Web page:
In Geometry, a plane may be considered as an infinite set of points forming a connected flat surface extending infinitely far in all directions. A plane has infinite length and infinite width. I know, I know, boring nerdy stuff, but IMMENSELY important because it deals with love!

In this number we have quite a new set of phenomena. We come to the first geometrical figure. Two straight lines cannot possibly enclose any space, or form a plane figure; neither can two plan surfaces form a solid. Three lines are necessary to form a plan figure; and three dimensions of length, breadth, and height, are necessary to form a solid. Hence three is the symbol of the cube–the simplest form of solid figure. As two is the symbol of the square, or plane contents (x2), so three is the symbol of the cube, or solid contents (x3).

Three, therefore, stands for that which is solid, real, substantial, complete, and entire.

I tell you this so you will understand there are quantifiable mathematical reasons for the “stability” or “completeness” of the number three, as well as ancient mysticism, spirituality and religion.

So, you ask, who cares? There is a very good reason. Do you want to have a better relationship with your spouse, partner, friends or coworkers? Then understand the importance of three. We are made up of three: our body, mind, and spirit. And without any one of those being whole, we are incomplete.

In our relationships, when we bond with others in all three areas, with these main areas being of common ground and goals, there is a much greater chance of success.

Body – Enjoy similar types of lifestyle, whether it be active or sedentary, staying at home or traveling, going for walks/bike rides or sitting inside watching movies.

Mind – Politically, socially compatible doesn’t mean agreeing on everything or believing exactly the same way, just that if it’s important to one it’s important to the other.

Spirit – Common faith or following. A similar set of values, principles or core belief structure.

When any one of these, or more, are sacrificed for the purpose of being in the company of another, the relationship, no matter how serious, will most likely fail.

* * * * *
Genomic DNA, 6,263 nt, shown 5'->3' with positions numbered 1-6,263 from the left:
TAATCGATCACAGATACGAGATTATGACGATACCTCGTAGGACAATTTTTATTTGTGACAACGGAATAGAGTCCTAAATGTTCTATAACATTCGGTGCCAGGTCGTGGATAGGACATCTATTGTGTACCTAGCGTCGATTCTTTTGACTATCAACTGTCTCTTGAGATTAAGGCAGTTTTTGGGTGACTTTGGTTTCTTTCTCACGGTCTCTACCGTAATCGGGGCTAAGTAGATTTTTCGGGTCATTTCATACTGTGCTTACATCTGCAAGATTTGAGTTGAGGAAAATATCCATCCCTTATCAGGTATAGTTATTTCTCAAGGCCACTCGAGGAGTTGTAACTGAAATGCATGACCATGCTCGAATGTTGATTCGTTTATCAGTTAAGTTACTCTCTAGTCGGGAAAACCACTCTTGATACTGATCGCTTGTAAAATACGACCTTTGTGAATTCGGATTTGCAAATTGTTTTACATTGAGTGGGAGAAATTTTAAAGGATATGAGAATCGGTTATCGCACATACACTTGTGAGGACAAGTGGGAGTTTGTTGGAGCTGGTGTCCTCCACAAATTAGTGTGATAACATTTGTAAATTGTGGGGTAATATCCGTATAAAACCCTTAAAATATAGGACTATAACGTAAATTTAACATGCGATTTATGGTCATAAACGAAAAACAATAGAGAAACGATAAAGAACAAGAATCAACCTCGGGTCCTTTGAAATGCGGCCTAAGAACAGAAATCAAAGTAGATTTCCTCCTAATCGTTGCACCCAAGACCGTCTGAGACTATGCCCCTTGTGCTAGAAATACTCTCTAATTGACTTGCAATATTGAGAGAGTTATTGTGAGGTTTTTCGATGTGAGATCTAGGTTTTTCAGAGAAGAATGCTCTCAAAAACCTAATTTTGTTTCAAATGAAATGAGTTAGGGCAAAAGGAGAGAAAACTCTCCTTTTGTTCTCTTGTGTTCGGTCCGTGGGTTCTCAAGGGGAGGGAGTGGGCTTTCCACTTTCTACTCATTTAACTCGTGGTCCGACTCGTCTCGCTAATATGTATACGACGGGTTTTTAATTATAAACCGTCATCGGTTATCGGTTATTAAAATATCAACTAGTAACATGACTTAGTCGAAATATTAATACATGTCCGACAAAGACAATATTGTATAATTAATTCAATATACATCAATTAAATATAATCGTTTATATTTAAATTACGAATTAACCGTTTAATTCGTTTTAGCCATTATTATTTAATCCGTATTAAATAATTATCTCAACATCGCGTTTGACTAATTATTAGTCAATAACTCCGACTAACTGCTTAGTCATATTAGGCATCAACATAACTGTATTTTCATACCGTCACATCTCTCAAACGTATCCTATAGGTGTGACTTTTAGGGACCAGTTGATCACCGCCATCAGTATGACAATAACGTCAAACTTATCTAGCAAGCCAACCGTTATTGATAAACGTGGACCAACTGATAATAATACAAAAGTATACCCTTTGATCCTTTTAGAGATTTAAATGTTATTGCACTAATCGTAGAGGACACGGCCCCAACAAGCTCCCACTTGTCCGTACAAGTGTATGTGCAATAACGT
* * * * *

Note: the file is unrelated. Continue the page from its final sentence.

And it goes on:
In my life there have been moments where I so longed for the affection of another I would sacrifice one of these components. In one instance, I gave up all hope of having a spiritual connection with my girlfriend because she had no belief in a higher power. At no point growing up was she encouraged to seek out a divine of any kind. To the contrary, her mother told her it was for fools. So eventually, this lack of faith became our downfall. It’s in those trying times that we of faith tend to lean most heavily upon it, and when my significant other had none, we had no place to turn for support. The result was an utter collapse.

In another attempt for loving companionship, I gave up all of my own personal goals and ambitions to support hers. I got her though nursing college, had her on her way to a masters program, and then when I expressed my desire, even made plans to move forward with it, she called at 2 a.m. from the hospital she worked and said, “I’m not going to help you get your masters degree. I don’t love you anymore and I want a divorce.” It was clear afterword that she probably never really loved me, just used me to get what she wanted and when I no longer was willing to serve her purpose, I was discarded.

That being said, I’m not saying that opposites can’t attract. I have an amazing example of a lifelong love, 54 years to be exact, of two people who couldn’t have been more different. He was 36, she was 18 when they married. He was a yellow-dog democrat, she a diehard republican. He was career military, having served in the Army Air Corps, then the Air Force through WWII, Korea and as a Civilian Aid stateside during the Vietnam War. She was a bit of a rebel for her day, having had a child out of wedlock before my grandaddy came along. Scandalous for its time!

The end result was a marriage that lasted until my grandaddy passed at the age of 90. While they had their share of arguments, disagreements and outright fights (nothing physical mind you, only verbal), the one constant was their love for each other and all of us kids. Three girls, plus the girl my granny had before, five grandchildren, and one great-grandchild. We have more now, but that was our family population total at grandaddy’s funeral. And they showed us that love through self-sacrifice, setting an example of a positive work ethic and a never ending reminder to love one another.

The one thing I heard my grandaddy say over and over and over was to make sure to love your brothers and sisters, your cousins, aunts and uncles, and take care of each other, because one day that’s all you’ll have.